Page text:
• “Why these properties sold in less than 7 days.”
  • “Three reasons these properties sold over asking price.” 

You can explain this in a social media post, on your website, or in a short video that you post on Instagram or YouTube. 

In terms of what to say, make sure you are subscribed to the most recent version of ChatGPT.  

Next, ask it, “Using your search app and Python, “Why would properties in this city or specific market area within a city and state, sell in seven days or over asking price?” 

This approach provides you not only with the answers but usually with the links to the sources as well. Look for the quotation marks at the end of responses to see the URLs ChatGPT used in its search.

Negotiation — the other deadly place that the me-me-me approach can sink your business

When it comes to using real estate scripts, most of the advice that’s out there focuses on that same “hunt-em, tell-em, and sell-em” style. People don’t want to be chased, and they don’t like being “sold to.” 

Here are guidelines to follow whenever you use a script that will keep you focused on your client and help you overcome objections more effectively. 

Scripts never feel ‘natural’ at first

When you’re working on mastering a new script, it never feels natural. If you practice it repeatedly, however, it becomes second nature. Practice, practice, practice.

Use ‘charge neutral’

Avoid talking down to your clients, having an edge or being manipulative. Instead, use a tactic called “charge neutral,” the calm, quiet voice you would use when you’re trying to comfort a child or friend who is upset. This is the tone you should use whenever you use a script, especially when you’re practicing. 

It’s not your house, it’s not your mortgage, and it’s not your decision

Whenever you feel like stepping in and telling the client what to do or giving your opinion, always remind yourself, “It’s not my house, it’s not my mortgage, and it’s not my decision.” 

In fact, the more you talk (as opposed to asking your client questions), the more likely you are to say something that will turn the buyer off. Keep your opinions to yourself.

Objections are buying signs

When buyers object to a feature in a property, most agents conclude that the buyer isn’t interested in the property. The exact opposite is true. When your buyers object to a feature, they’re actually picturing themselves living in the property.  

For example, how would you respond when the buyer says, “I hate the tile floors”? If you’re like many agents, you may think it’s time to move on to the next showing. 

Other agents will try to overcome the objection by telling the buyer how to solve the issue. 

Agent: We could ask for a carpet allowance, or I could refer you to someone to install new hardwood floors.  

Rather than trying to fix the problem, a better approach is to use what I call a “move-them-into-the-property-close.” 

Agent: Would you replace the tile, cover it with carpet, or replace it with the same type of hardwood floors that you have in your current home?

No matter how they respond, they have answered your question as if they are the owners of the property. 

The most crucial phrase in negotiation: It’s your choice. What would you like to do?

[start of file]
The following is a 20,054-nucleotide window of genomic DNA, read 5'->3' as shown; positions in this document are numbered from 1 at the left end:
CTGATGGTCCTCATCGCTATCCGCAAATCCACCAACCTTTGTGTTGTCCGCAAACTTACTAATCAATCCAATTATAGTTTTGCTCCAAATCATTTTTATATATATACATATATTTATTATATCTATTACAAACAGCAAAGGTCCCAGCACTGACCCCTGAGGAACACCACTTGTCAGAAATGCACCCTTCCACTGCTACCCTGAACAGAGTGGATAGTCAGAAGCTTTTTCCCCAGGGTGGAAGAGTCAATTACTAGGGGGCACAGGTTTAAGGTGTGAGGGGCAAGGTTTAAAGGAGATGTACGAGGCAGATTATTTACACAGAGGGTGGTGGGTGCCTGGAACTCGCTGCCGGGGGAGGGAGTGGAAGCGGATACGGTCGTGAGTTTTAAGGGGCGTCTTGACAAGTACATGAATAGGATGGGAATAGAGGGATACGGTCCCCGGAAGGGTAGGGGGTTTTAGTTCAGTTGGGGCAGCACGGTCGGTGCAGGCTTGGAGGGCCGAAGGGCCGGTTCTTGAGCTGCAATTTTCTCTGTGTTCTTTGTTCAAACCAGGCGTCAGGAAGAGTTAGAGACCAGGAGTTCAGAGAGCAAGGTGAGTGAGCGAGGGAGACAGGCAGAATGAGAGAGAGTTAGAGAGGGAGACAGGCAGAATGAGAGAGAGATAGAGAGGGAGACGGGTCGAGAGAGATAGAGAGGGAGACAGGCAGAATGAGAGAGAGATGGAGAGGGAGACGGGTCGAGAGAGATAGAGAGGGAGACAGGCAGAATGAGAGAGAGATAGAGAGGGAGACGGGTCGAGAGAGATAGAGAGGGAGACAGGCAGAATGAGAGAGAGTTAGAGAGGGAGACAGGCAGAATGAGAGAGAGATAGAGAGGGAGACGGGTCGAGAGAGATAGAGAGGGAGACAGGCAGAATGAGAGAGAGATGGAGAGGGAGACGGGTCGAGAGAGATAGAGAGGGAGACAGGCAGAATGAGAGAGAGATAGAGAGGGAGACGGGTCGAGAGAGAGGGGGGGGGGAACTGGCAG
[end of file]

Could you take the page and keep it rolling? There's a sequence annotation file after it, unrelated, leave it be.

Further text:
The agent’s role is to be a conduit of information to help the buyers make the best possible decision. Emphasizing that “it’s your choice” makes the buyers feel like they’re in charge and helps avoid them thinking you’re manipulating them. 

Getting rid of ‘me-me-me’ in commission scripts 

How would you respond when a seller asks you to reduce your commission? You can easily see the “me-me-me” language in the first script below: 

Agent 1: 

I understand your concern about the commission. However, I believe that the services I provide and the results I deliver are worth the commission I charge. My goal is to sell your property for the highest possible price in the shortest amount of time. Through my premium marketing plan and negotiation expertise, I can help achieve that goal. The value I bring to the table should far outweigh the amount you pay in commission. 

This script uses “I” and “my” a total of nine times. The second sentence is particularly impressive using “I” four times. 

Agent 2: 

If you’re not interested in marketing your home using premium services, would you like a referral to a limited services agent who does not provide this level of service?

To use this script, you will need to provide the seller with a copy of your premium marketing plan that contains a checklist of the services that all agents provide, that your company provides, and at least three services that you provide that are different from what most other agents offer. 

What makes this second script so effective is that there’s no mention of “discounters,” because people love discounts. Second, virtually no one wants an agent who only provides “limited services.” Third, the agent doesn’t try to defend their commission but instead provides an alternative-choice close that the seller is likely to reject. 

Which choice will you make?

Whether you’re a newbie or a 40-year veteran, today’s consumers have no use for “me-me-me” marketing and negotiation tactics.

Instead, agents should embrace client-centric approaches that include making their marketing materials about the client, following the 90-10 rule for posting on social media, becoming the local neighborhood expert by providing insightful local content creation, and avoiding “I” and “me” language when negotiating. 

By implementing these changes, agents can avoid falling into the me-me-me trap and build a long-lasting, successful real estate career. 

Bernice Ross, president and CEO of BrokerageUP and RealEstateCoach.com, is a national speaker, author and trainer with over 1,500 published articles. Learn about her new and experienced agent sales training programs at BrokerageUP.com plus her latest initiative to help women build wealth and secure their financial independence at RealEstateWealthForWomen.com